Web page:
“Reproach hath broken my heart; and I am full of heaviness.” Psalm 69: 20
“Some say the heart is just like a wheel: when you bend it, you can’t mend it. . .”
Anna McGarrigle, “Heart Like A Wheel”
Yes, there is value in reading the old translations of the Bible. It is true that in many places the old translations are obscure. The English language has changed so much in the time between the King James Version and now that sometimes the meaning is completely lost on a modern reader. On another day I will argue for the poetic value of the old translations – how they sound and stick in the mind:
And it came to pass in those days that a decree went out from Caesar Augustus that all the world should be taxed . . .
Okay, that doesn’t really convey exactly what was going on. It was not really a tax as we think of it today, it was more like a census. But what a beautiful, direct sentence; what cadence.
But all of that is a subject for another day. Today I want to consider that the King James Version of the Bible is actually, in and of itself, a part of our history and culture. So many of the words and phrases there have been plowed into our consciousness.
As I read Psalm 69 this morning I heard again the familiar themes of grief and trouble and cries for salvation and justice. All quite dramatic and sincere, but in a sense, just more of the same. Then I came to verse 20 and to this phrase: “Reproach hath broken my heart. . .”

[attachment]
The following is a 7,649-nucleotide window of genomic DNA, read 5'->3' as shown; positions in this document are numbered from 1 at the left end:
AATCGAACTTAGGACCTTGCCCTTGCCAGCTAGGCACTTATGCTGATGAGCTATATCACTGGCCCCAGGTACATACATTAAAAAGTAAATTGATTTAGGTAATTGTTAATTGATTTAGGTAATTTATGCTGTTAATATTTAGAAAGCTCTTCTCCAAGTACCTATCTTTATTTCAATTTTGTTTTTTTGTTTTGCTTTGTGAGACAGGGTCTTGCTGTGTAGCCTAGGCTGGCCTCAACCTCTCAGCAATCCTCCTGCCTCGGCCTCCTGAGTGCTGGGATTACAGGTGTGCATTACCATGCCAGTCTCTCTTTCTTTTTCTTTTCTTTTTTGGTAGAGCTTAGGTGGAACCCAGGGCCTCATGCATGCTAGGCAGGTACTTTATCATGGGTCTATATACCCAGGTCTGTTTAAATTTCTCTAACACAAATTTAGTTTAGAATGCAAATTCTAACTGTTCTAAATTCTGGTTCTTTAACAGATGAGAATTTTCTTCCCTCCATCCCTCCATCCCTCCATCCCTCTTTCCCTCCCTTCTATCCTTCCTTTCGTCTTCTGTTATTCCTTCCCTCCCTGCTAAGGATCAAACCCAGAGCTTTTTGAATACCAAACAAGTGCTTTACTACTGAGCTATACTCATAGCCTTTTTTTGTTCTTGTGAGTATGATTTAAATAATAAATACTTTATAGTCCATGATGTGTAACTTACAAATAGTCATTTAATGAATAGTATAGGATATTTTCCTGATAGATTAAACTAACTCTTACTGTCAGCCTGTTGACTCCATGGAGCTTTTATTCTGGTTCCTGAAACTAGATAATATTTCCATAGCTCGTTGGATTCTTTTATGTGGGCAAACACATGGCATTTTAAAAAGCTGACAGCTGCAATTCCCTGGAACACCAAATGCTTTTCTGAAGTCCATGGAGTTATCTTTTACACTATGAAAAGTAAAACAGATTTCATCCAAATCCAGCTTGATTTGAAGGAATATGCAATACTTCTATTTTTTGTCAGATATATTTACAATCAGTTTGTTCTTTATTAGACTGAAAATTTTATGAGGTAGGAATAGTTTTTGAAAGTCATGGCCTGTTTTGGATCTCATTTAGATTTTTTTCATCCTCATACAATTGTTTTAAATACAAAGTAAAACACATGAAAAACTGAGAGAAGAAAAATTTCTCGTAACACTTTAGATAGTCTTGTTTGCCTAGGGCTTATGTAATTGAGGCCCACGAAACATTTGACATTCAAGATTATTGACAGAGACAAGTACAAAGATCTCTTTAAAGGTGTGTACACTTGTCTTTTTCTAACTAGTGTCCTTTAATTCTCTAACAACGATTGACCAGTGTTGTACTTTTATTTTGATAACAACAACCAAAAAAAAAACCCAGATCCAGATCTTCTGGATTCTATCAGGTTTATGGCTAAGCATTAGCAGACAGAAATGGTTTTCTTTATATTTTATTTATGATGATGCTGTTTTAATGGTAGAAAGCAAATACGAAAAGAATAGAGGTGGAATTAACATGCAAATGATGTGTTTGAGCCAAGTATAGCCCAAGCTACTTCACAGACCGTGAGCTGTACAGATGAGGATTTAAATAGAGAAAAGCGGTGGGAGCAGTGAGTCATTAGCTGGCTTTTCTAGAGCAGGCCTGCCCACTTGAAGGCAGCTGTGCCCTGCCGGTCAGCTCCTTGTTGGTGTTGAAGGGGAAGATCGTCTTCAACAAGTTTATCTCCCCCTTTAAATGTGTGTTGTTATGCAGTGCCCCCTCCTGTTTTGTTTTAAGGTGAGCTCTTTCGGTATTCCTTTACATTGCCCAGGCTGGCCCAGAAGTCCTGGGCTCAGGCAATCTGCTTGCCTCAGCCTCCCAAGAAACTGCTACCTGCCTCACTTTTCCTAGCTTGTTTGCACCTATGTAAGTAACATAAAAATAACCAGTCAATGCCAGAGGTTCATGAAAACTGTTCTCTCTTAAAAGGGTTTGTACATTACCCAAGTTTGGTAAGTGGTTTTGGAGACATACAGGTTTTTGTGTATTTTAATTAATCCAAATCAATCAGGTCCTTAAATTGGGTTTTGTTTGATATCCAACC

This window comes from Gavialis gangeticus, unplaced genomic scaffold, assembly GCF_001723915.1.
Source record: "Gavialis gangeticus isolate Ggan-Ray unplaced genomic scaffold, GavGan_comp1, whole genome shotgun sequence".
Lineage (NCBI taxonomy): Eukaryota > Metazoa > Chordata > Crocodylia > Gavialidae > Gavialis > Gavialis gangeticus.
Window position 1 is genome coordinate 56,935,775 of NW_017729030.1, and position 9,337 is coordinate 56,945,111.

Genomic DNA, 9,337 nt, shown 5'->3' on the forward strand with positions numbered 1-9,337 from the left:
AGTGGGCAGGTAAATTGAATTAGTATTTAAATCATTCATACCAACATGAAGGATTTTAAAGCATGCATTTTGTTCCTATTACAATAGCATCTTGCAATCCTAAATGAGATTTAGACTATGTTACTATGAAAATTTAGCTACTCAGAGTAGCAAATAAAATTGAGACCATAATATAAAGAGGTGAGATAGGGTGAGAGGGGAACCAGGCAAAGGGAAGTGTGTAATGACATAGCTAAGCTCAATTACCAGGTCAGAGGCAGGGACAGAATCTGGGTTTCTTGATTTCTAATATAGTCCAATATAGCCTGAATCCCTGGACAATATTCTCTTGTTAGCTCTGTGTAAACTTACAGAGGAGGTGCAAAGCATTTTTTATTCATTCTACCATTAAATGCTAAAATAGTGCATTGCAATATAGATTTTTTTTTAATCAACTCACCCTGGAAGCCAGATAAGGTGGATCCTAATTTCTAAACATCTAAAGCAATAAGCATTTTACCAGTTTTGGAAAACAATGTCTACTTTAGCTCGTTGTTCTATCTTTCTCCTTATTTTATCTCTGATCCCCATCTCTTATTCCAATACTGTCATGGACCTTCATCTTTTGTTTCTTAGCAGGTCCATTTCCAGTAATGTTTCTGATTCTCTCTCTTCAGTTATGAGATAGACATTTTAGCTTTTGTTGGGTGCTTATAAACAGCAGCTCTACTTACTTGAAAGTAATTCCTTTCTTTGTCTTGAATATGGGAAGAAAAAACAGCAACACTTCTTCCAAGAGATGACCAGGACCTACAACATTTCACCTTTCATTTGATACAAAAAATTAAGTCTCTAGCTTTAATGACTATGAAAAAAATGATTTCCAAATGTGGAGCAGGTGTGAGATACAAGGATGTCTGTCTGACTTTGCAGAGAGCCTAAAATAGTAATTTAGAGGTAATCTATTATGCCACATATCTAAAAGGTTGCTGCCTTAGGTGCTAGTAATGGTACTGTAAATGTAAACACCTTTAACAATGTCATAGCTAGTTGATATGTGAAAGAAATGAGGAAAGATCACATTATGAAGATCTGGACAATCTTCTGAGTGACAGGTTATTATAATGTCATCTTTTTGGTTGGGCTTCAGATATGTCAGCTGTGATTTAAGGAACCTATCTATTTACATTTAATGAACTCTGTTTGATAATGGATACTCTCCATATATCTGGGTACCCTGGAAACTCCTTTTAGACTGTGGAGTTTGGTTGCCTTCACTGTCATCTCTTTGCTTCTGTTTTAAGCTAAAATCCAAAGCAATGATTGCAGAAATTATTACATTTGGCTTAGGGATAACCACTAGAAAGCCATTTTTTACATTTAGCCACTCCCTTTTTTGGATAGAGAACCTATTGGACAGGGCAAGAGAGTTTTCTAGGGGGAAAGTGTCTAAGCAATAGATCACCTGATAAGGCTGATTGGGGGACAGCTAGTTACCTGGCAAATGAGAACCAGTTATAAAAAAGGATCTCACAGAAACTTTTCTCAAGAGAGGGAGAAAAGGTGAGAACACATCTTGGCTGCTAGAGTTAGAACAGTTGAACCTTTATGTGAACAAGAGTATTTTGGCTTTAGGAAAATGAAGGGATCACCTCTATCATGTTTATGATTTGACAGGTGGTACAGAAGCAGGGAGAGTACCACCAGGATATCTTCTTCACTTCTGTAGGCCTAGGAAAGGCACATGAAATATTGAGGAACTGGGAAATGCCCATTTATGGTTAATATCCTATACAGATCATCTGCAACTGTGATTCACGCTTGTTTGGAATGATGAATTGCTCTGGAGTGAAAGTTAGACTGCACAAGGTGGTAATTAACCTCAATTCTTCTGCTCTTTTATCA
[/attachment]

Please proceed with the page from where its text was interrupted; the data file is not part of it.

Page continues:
“Broken my heart?” What a cliché. It almost sounds like the Psalmist has been listening to country music. But, of course, it is actually the other way around. Right here in this little Psalm is the only place in the Bible that this phrase is used. I’m willing to bet that this is the birthplace of this idiom, this figure of speech, which has pervaded our culture for generations. Point number one: that’s how important the Bible is – even from a secular point of view, it is impossible to have a deep understanding of our culture and, indeed, our language, without a familiarity with the Bible.
Point number two is deeper. Let’s meditate for a moment on the meaning or poetic value of the phrase. Forget for a moment the overuse and the cry-in-your-beer connotations that country, blues and rock music have given it and think anew what the words mean.
The Hebrew might also have been translated something like this: “My inner life – the soul of me, my hopes and aspirations, my confidence – has been crushed, extinguished.”
Why has this little phrase so taken hold in our culture? Let me venture a guess. Because this is what actually happens to us. All of us. Yes. Our inner lives, our inmost hopes and aspirations are crushed. Not always – as in the country songs – by an unrequited love or an unfaithful lover. Sometimes that; but there are a thousand ways hearts are broken, and all of us know intimately at least one of them.
And the phrase does not say “wounded” or even “deeply affected.” It says “broken.” That means that the thing is rendered useless. It means that the thing doesn’t work any more.
How can you mend a broken heart? Is Anna McGarrigle right when she says that the heart is like a wheel – when you bend it, you can’t mend it?
If the heart is the inner strength, the inner life, and it for whatever reason is not merely injured but actually broken, that means it can no longer raise the will. It cannot will itself back to health, back to where it actually operates to motivate us through life. Some outside help is needed; and that is the mission of Jesus Christ:
The Spirit of the Lord is upon me, because he hath anointed me to preach the gospel to the poor; he hath sent me to heal the brokenhearted . . .